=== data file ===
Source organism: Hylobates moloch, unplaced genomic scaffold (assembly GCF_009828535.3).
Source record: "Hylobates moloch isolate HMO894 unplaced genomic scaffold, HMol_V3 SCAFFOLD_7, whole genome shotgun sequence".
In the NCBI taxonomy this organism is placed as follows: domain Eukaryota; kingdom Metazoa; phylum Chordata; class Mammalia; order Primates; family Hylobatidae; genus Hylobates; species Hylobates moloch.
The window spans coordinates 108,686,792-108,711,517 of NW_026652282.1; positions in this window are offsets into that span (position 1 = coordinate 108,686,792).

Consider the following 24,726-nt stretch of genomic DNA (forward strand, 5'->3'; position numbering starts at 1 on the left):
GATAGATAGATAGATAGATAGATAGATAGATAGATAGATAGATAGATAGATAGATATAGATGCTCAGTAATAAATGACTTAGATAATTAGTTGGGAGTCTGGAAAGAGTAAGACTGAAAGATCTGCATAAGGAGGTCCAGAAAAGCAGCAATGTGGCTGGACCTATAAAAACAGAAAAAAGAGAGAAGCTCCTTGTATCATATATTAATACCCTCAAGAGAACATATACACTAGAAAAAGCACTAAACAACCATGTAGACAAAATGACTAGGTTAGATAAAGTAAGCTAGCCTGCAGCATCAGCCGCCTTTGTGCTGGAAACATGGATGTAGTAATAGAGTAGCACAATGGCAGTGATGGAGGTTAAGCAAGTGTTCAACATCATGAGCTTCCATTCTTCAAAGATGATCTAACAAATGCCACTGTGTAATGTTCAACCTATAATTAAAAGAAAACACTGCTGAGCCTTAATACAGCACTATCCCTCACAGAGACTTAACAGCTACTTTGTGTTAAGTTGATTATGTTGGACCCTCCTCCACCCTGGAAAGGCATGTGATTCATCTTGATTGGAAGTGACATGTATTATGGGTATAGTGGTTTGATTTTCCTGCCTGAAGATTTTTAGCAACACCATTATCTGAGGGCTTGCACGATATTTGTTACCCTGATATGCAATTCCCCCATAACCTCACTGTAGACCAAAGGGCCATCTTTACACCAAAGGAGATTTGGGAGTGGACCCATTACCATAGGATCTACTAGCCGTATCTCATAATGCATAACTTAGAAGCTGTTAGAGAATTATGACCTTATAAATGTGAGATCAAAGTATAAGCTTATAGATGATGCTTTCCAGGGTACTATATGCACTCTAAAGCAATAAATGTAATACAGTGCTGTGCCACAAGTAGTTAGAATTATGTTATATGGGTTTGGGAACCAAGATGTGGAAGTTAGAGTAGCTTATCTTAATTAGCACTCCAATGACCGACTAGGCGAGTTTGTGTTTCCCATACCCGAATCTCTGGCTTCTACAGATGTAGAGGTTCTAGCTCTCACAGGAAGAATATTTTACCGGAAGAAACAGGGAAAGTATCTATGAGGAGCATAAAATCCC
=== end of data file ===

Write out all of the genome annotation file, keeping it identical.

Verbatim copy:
Source organism: Hylobates moloch, unplaced genomic scaffold (assembly GCF_009828535.3).
Source record: "Hylobates moloch isolate HMO894 unplaced genomic scaffold, HMol_V3 SCAFFOLD_7, whole genome shotgun sequence".
In the NCBI taxonomy this organism is placed as follows: domain Eukaryota; kingdom Metazoa; phylum Chordata; class Mammalia; order Primates; family Hylobatidae; genus Hylobates; species Hylobates moloch.
The window spans coordinates 108,686,792-108,711,517 of NW_026652282.1; positions in this window are offsets into that span (position 1 = coordinate 108,686,792).

Consider the following 24,726-nt stretch of genomic DNA (forward strand, 5'->3'; position numbering starts at 1 on the left):
GATAGATAGATAGATAGATAGATAGATAGATAGATAGATAGATAGATAGATAGATATAGATGCTCAGTAATAAATGACTTAGATAATTAGTTGGGAGTCTGGAAAGAGTAAGACTGAAAGATCTGCATAAGGAGGTCCAGAAAAGCAGCAATGTGGCTGGACCTATAAAAACAGAAAAAAGAGAGAAGCTCCTTGTATCATATATTAATACCCTCAAGAGAACATATACACTAGAAAAAGCACTAAACAACCATGTAGACAAAATGACTAGGTTAGATAAAGTAAGCTAGCCTGCAGCATCAGCCGCCTTTGTGCTGGAAACATGGATGTAGTAATAGAGTAGCACAATGGCAGTGATGGAGGTTAAGCAAGTGTTCAACATCATGAGCTTCCATTCTTCAAAGATGATCTAACAAATGCCACTGTGTAATGTTCAACCTATAATTAAAAGAAAACACTGCTGAGCCTTAATACAGCACTATCCCTCACAGAGACTTAACAGCTACTTTGTGTTAAGTTGATTATGTTGGACCCTCCTCCACCCTGGAAAGGCATGTGATTCATCTTGATTGGAAGTGACATGTATTATGGGTATAGTGGTTTGATTTTCCTGCCTGAAGATTTTTAGCAACACCATTATCTGAGGGCTTGCACGATATTTGTTACCCTGATATGCAATTCCCCCATAACCTCACTGTAGACCAAAGGGCCATCTTTACACCAAAGGAGATTTGGGAGTGGACCCATTACCATAGGATCTACTAGCCGTATCTCATAATGCATAACTTAGAAGCTGTTAGAGAATTATGACCTTATAAATGTGAGATCAAAGTATAAGCTTATAGATGATGCTTTCCAGGGTACTATATGCACTCTAAAGCAATAAATGTAATACAGTGCTGTGCCACAAGTAGTTAGAATTATGTTATATGGGTTTGGGAACCAAGATGTGGAAGTTAGAGTAGCTTATCTTAATTAGCACTCCAATGACCGACTAGGCGAGTTTGTGTTTCCCATACCCGAATCTCTGGCTTCTACAGATGTAGAGGTTCTAGCTCTCACAGGAAGAATATTTTACCGGAAGAAACAGGGAAAGTATCTATGAGGAGCATAAAATCCC